COVID-19 pandemic has pushed the concept of remote working beyond any preconceived growth expectations. It doesn’t appear a short-term situation as many organizations and their employees benefit from this new business structure. Rightfully so, IT and security teams should be “virtual” fist-bumping to celebrate rapidly transitioning operations and, in most cases, avoiding any extensive downtime or security breach. After a momentary breath, businesses must now look to long term operational sustainability and security. Organizations must soon revisit and reassess the security gaps or corners cut in haste to deliver services so as not to leave convenient doors open for attacker exploitation. We’ve seen before that attackers seek to capitalize on times of disruption like these both for quick wins and establishing a foothold for a more sophisticated attack.
An Uptick in Cyberattack Frequency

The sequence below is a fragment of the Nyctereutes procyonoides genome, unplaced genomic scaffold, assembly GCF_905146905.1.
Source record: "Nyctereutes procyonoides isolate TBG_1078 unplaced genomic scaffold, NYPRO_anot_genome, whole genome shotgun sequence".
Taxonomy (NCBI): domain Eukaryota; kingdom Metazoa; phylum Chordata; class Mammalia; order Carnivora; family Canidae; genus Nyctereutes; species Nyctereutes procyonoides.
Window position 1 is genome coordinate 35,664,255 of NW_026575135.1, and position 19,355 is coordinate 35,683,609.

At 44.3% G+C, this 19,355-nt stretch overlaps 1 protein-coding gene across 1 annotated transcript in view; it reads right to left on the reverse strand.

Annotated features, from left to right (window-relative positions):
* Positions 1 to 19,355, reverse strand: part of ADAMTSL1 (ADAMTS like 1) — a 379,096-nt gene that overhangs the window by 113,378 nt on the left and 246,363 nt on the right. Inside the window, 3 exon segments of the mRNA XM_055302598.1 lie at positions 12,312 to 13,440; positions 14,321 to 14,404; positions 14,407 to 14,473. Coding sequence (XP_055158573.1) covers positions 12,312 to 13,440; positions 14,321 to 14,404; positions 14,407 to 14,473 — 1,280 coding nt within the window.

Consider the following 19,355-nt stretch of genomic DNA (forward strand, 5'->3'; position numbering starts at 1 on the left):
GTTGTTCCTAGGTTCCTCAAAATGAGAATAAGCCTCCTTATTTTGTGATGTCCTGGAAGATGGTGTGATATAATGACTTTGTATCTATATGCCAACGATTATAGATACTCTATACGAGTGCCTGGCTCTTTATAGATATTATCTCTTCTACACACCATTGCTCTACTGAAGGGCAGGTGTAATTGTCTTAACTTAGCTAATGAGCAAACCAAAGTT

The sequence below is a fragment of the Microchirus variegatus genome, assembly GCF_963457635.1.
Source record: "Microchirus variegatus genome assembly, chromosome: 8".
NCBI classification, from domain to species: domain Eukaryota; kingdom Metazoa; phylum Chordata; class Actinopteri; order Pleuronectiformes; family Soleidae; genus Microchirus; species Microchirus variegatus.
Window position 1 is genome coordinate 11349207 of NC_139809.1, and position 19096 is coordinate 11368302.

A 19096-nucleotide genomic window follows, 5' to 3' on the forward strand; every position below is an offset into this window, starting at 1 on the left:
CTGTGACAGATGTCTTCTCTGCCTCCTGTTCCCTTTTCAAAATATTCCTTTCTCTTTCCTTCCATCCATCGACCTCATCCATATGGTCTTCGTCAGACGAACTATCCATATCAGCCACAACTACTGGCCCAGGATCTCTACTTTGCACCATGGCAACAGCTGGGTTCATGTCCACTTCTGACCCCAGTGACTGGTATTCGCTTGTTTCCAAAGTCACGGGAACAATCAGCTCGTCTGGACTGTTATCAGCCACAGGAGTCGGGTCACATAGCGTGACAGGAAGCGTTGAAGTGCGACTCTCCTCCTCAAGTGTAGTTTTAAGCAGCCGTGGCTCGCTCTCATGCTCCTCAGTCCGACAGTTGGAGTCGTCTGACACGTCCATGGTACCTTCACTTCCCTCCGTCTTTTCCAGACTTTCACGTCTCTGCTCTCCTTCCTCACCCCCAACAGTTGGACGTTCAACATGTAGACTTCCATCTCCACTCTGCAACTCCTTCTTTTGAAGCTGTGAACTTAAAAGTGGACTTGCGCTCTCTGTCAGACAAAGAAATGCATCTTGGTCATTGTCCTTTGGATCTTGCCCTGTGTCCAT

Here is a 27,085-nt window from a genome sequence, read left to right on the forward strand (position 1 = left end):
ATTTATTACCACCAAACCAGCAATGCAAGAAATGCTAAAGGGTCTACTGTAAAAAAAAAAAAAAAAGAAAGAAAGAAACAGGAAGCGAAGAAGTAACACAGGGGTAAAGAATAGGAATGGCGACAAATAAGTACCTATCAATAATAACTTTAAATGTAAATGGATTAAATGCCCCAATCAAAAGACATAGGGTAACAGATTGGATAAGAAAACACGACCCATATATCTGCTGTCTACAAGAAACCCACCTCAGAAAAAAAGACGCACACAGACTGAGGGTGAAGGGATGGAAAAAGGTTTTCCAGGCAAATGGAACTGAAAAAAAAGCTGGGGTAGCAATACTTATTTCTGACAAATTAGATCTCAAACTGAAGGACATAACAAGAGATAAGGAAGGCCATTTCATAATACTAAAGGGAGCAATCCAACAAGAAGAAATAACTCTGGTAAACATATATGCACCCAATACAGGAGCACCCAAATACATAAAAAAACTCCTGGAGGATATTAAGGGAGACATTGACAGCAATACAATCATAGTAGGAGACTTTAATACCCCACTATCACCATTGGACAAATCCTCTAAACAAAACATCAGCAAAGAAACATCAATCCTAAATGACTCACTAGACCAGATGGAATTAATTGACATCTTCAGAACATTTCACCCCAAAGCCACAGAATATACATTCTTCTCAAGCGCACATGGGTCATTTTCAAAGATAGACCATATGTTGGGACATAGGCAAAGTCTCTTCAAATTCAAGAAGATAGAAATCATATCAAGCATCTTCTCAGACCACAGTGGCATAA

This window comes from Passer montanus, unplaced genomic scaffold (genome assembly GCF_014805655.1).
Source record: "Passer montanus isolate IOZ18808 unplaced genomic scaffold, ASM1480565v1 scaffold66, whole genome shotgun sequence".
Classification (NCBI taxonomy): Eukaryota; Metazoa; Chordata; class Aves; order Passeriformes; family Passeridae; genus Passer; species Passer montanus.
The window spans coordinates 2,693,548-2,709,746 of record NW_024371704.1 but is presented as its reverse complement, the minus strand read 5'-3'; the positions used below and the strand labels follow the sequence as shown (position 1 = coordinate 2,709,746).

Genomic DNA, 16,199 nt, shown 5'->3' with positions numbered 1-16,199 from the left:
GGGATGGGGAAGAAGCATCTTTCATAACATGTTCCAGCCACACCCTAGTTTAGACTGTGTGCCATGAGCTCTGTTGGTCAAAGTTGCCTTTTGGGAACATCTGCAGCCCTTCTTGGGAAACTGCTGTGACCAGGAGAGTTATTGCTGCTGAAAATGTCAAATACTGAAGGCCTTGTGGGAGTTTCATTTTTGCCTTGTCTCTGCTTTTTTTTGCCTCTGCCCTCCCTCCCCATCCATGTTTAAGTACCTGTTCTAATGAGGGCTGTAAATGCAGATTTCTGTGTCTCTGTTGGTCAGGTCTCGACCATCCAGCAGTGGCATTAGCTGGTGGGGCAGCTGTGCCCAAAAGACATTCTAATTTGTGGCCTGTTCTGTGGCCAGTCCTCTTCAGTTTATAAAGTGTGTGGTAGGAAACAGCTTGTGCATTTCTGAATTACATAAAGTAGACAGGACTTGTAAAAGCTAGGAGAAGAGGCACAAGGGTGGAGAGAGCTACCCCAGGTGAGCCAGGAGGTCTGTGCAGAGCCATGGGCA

According to the FBI, cybercrime has increased 300% since the start of the COVID-19 pandemic. If there was ever a time for attackers to open their crime toolboxes, it is now. We also may not have seen the worst of things. Dwell time – the time to detect attackers within the network – currently averages months. With this in mind, advanced attackers may not have come forward yet to reveal their inside presence or to present their demands. During this next phase of supporting remote workers, organizations must have robust detection capabilities that can not only alert security teams promptly when an adversary evades prevention defenses but also deliver company-centric threat intelligence on attacker methods and targets.